Bartholinitis: diagnosis, symptoms, causes and treatment

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Bartholinitis: definition

Bartholinitis refers to localized inflammation of the Bartholin gland. It is a fairly common vulvar pathology, which can manifest as cysts or abscesses.

This Bartholin gland takes its name from the Danish anatomist Gaspard Bartholin. They are in fact two hormone-dependent glands, responsible in particular for vaginal lubrication. Its shape is flattened and elongated and it measures approximately 10 to 15 mm.

The two Bartholin glands are located in depth, close to the vestibule, and surround the hymenal ring (vaginal opening) on ​​both sides. They are vascularized thanks to several arteries (bulbar and perineal) and a complex venous network.

Bartholin’s glands are retained by the constrictor muscle of the vulva; their excretory duct eventually ends up between the labia minora, near the hymen. The size of these glands quickly increase in size after puberty and tend to decrease in size with menopause.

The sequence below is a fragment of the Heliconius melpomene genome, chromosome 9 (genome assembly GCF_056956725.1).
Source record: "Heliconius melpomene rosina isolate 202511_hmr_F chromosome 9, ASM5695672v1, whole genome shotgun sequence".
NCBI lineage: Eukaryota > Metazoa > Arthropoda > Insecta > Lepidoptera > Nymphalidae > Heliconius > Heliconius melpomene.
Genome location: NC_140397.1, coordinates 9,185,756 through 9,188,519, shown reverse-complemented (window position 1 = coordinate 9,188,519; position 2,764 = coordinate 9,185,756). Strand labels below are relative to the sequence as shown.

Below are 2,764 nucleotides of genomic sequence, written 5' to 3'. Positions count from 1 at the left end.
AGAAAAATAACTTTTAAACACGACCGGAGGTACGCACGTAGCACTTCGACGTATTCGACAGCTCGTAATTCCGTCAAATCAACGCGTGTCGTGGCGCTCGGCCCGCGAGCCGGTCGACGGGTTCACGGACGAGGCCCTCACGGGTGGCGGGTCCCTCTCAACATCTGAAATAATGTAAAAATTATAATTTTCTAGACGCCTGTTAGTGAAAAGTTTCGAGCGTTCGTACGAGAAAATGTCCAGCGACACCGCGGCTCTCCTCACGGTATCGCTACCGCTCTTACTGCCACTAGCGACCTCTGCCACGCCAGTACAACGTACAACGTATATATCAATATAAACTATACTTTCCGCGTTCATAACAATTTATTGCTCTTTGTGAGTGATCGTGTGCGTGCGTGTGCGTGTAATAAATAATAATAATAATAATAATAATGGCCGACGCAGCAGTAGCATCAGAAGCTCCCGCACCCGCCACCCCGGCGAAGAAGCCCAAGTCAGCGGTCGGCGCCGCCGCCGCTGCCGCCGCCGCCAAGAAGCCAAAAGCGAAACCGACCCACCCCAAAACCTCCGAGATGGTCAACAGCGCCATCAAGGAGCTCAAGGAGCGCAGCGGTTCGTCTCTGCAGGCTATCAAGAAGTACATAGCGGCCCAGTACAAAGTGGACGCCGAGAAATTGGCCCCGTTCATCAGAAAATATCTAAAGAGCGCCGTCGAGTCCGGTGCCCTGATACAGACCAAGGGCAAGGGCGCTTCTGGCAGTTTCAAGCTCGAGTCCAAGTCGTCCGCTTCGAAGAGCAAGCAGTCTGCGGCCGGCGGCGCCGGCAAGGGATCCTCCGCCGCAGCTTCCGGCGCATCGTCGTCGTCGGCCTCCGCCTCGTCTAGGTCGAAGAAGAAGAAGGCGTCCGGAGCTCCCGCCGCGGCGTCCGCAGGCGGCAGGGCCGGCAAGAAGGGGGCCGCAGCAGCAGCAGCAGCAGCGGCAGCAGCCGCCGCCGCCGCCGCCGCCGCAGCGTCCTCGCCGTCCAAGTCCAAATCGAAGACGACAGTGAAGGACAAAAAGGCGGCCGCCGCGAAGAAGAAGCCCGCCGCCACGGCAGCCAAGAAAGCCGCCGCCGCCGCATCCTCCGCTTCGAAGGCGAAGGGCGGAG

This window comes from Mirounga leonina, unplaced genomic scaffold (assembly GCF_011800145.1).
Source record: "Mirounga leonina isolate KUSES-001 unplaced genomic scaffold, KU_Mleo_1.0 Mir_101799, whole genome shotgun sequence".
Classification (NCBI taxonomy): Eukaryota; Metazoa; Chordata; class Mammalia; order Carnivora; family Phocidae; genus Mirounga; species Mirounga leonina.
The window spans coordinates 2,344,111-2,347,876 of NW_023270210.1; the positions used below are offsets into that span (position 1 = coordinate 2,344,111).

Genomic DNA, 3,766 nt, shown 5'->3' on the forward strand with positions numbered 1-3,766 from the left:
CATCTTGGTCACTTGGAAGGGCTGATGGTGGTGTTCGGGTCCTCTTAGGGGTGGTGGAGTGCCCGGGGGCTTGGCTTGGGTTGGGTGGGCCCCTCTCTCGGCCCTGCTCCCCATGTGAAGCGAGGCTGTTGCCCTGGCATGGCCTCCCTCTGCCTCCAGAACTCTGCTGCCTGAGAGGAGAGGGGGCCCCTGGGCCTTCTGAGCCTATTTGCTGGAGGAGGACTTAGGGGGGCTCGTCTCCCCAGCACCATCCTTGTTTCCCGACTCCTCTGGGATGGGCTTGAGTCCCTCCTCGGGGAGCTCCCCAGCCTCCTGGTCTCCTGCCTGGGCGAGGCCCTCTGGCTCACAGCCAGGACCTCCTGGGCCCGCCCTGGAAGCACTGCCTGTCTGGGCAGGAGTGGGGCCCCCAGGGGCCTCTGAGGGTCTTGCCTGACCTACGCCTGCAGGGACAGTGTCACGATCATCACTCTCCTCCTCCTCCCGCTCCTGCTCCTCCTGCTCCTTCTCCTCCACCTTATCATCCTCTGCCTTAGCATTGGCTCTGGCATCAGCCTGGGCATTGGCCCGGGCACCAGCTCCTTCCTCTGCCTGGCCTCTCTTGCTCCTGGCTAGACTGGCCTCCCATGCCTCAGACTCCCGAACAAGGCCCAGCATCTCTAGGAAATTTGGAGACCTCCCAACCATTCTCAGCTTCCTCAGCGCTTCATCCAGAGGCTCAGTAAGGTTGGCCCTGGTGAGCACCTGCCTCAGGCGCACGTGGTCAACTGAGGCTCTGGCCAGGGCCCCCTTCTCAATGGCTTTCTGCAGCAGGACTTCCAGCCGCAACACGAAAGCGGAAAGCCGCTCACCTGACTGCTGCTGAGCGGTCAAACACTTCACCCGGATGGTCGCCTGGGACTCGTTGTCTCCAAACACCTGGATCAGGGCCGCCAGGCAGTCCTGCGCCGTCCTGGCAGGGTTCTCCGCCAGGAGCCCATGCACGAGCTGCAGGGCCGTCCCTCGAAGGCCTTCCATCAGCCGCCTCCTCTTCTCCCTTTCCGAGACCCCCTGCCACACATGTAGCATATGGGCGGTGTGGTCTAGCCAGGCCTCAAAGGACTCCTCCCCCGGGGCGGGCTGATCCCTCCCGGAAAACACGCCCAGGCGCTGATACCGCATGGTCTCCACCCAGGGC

The function of Bartholin’s glands is to lubricate the vagina continuously, thanks to their secretions, especially during sexual intercourse. When inflamed, Bartholin’s glands can be the site of infection.

In rare cases, their removal is sometimes necessary, especially in cases of recurrent Bartholinitis. This does not, however, prevent the vagina from being lubricated by other vaginal glands under the influence of estrogen.

What are the symptoms of Bartholinitis?

Bartholinitis is characterized by acute pain localized in the vagina. It can also be accompanied by redness or a feeling of heat in the same area.

The medical diagnosis will validate the presence of a firm lump (a cyst or an abscess) during a palpation. This diagnosis is confirmed by the clearly visible presence of swelling in the vulva and perineum.

This swelling is responsible for a throbbing pain and a red, hot deformity.

Which are the symptoms of Bartholinitis?